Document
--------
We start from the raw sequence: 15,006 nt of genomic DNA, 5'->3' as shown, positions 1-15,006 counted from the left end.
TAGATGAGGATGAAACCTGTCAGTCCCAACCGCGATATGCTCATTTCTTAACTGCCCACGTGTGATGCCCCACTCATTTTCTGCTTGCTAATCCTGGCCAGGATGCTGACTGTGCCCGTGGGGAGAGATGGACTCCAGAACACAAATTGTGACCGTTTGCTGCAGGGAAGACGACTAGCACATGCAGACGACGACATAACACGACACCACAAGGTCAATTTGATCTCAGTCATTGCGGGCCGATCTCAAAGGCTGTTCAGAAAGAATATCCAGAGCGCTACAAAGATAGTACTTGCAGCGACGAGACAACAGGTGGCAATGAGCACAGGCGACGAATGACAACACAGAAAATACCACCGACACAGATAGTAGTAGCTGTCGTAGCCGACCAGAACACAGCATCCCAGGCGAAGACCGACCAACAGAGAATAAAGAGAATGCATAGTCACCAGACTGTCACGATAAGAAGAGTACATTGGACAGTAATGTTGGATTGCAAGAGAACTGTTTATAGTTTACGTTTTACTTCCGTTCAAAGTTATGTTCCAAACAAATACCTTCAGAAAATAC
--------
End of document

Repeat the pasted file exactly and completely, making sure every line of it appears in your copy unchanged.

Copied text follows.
We start from the raw sequence: 15,006 nt of genomic DNA, 5'->3' as shown, positions 1-15,006 counted from the left end.
TAGATGAGGATGAAACCTGTCAGTCCCAACCGCGATATGCTCATTTCTTAACTGCCCACGTGTGATGCCCCACTCATTTTCTGCTTGCTAATCCTGGCCAGGATGCTGACTGTGCCCGTGGGGAGAGATGGACTCCAGAACACAAATTGTGACCGTTTGCTGCAGGGAAGACGACTAGCACATGCAGACGACGACATAACACGACACCACAAGGTCAATTTGATCTCAGTCATTGCGGGCCGATCTCAAAGGCTGTTCAGAAAGAATATCCAGAGCGCTACAAAGATAGTACTTGCAGCGACGAGACAACAGGTGGCAATGAGCACAGGCGACGAATGACAACACAGAAAATACCACCGACACAGATAGTAGTAGCTGTCGTAGCCGACCAGAACACAGCATCCCAGGCGAAGACCGACCAACAGAGAATAAAGAGAATGCATAGTCACCAGACTGTCACGATAAGAAGAGTACATTGGACAGTAATGTTGGATTGCAAGAGAACTGTTTATAGTTTACGTTTTACTTCCGTTCAAAGTTATGTTCCAAACAAATACCTTCAGAAAATAC